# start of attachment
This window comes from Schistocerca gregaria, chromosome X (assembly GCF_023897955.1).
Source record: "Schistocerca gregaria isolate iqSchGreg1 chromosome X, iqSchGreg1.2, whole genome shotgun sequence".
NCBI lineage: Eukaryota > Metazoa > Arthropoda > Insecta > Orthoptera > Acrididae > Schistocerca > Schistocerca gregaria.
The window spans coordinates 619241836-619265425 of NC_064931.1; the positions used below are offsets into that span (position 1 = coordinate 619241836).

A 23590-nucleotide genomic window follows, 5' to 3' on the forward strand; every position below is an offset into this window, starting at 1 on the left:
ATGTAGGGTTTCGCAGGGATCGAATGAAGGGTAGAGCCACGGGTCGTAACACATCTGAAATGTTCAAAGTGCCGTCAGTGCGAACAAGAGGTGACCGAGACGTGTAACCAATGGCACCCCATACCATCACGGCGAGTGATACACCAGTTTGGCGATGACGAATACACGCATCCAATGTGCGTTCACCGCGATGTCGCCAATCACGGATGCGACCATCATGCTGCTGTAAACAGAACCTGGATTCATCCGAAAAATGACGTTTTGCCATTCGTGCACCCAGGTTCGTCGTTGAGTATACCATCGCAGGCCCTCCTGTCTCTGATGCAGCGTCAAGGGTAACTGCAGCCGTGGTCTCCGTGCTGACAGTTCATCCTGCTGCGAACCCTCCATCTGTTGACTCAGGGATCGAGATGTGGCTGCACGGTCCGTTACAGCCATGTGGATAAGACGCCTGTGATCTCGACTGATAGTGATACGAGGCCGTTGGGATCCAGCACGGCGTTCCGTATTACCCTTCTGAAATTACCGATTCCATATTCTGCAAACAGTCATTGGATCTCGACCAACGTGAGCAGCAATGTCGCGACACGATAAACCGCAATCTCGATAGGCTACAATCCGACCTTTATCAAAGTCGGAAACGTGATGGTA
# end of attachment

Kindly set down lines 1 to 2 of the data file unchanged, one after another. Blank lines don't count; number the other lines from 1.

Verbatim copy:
This window comes from Schistocerca gregaria, chromosome X (assembly GCF_023897955.1).
Source record: "Schistocerca gregaria isolate iqSchGreg1 chromosome X, iqSchGreg1.2, whole genome shotgun sequence".